As countries gather at the United Nations to review progress and plans for achieving the Millennium Development Goals, women workers on the U.S.-Mexico border are launching a campaign to demand federal attention and national support for women’s efforts to create jobs and security on the border. A kick-off press conference is scheduled in El Paso, Texas, Wednesday, September 22, 2010. A series of actions will follow.
The conditions of women on the border are urgent because they and their families are the focal point of the poverty, violence, and discrimination generated in today’s border environment.
Border women workers are angry that few resources or policies are being directed towards solutions to problems faced by women and their families that have continued to be aggravated by governments policies.
President Obama called for $50 billion to create jobs by constructing roads, railways and runways. But they are not key employers of women.
Billions also have been committed in Social Innovation Funds, Economic Stimulus, and Broad Band.
$600 million has just been authorized for “border security”.
Yet security for whom? Seemingly, for U.S. transnationals operating maquilas and those seeking to profit from the violence and poverty in Ciudad Juarez and Mexico. Grassroots organizations, especially those led by low-income women on the border, have been excluded.
But what about security, and jobs, for women workers on the border? Why invest in infrastructure benefiting transnational corporations and not in community-led development?
For nearly two decades, first with NAFTA, and now with the “war on drugs”, border women have seen their livelihoods, their communities, and futures written off as “unfortunate but necessary casualties”, by the companies they made rich; left to live, and die, amidst the underdevelopment of the border.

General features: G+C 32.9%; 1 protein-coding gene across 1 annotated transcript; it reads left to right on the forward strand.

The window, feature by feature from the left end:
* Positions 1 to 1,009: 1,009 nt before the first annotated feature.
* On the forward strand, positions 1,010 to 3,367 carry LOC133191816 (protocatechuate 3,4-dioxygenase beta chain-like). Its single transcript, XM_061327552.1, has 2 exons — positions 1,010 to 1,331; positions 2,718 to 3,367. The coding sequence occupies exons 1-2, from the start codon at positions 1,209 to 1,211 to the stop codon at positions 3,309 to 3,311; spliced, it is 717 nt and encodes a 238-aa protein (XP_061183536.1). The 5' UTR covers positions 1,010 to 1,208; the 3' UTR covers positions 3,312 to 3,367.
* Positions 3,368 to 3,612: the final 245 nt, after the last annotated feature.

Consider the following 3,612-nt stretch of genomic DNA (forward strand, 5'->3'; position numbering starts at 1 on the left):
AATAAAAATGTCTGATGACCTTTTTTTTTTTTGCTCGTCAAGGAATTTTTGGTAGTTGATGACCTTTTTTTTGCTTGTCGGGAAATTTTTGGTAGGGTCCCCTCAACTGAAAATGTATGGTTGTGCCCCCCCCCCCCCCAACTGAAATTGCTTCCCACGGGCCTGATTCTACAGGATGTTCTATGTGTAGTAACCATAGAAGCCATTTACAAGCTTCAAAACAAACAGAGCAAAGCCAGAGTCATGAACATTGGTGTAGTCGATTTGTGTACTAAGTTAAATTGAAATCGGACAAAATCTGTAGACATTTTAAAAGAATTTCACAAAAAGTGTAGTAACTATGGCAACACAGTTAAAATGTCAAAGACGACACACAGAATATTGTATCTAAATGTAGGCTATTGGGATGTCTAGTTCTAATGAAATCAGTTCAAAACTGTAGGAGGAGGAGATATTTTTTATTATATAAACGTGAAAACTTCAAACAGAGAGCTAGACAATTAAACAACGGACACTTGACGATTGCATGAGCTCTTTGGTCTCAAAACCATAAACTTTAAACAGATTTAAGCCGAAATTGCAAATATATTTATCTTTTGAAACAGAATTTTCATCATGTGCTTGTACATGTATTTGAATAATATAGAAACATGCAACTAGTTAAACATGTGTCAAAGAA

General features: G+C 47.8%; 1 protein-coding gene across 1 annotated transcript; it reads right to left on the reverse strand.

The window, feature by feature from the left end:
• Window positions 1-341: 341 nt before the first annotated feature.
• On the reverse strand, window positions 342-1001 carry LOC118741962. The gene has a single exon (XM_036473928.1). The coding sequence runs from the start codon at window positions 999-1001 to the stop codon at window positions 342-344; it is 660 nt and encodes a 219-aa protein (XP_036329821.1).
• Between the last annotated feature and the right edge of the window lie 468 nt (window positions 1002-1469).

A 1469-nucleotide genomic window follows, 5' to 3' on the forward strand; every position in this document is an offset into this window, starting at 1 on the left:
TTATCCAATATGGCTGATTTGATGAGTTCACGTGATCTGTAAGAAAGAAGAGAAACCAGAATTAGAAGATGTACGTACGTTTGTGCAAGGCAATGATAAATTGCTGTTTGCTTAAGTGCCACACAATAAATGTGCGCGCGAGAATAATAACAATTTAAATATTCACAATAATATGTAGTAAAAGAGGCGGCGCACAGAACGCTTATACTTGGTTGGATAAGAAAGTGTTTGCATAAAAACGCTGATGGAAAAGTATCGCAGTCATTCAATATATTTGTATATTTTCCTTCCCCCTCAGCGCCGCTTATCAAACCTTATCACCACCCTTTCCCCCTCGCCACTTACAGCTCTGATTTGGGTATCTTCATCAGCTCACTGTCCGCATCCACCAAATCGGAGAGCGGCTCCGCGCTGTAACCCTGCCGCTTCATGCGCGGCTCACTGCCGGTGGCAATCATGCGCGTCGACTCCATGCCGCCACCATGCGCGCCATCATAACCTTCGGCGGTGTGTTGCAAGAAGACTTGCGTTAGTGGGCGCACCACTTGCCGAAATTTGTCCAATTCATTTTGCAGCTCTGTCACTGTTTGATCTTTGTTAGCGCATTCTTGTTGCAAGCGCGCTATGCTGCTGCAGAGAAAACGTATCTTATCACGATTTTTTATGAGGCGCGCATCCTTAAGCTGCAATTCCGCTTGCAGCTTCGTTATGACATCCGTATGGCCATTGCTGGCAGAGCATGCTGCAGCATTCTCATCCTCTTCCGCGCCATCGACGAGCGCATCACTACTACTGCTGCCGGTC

Media reports confirm this abandonment, portending little opportunity for those without advanced skills and/ formal education.
Women refuse to accept this fate. All along the border, organized, fierce and resilient, they pursue their own version of security and employment. La Mujer Obrera in El Paso is one example.
Through our daycare, restaurant, festival marketplace, museum, media center, education programs, micro enterprise incubator, and artisan import company, we are creating genuine border security.
And like La Mujer Obrera, there are other communities of low income women on the border, who have the vision and drive needed to create spaces where cultural arts and grassroots micro enterprises can flourish, restoring economy, pride, and dignity in their neighborhoods.
Yet, the women find themselves fighting their hardest battle ever – sustainability in the weakest U.S. economy in decades and a future being designed without them.
Local and national media have focused on border violence and security issues, but have missed the solutions that border women stand ready to implement once they are provided with a meaningful investment.
We call on President Obama and our Congressional representatives to convene a summit to identify strategies to support and invest in border women workers’ development. Public-private initiatives need to prioritize border women’s efforts to restore their communities from the damaging effects of international trade policies.
As Gloria Steinem said when she visited La Mujer Obrera, “There is no safe space for women. We have to create that space. We have to build that community”.
The conditions of women on the border are urgent, and La Mujer Obrera and other women’s organizations on the border are demanding justice and equity now.
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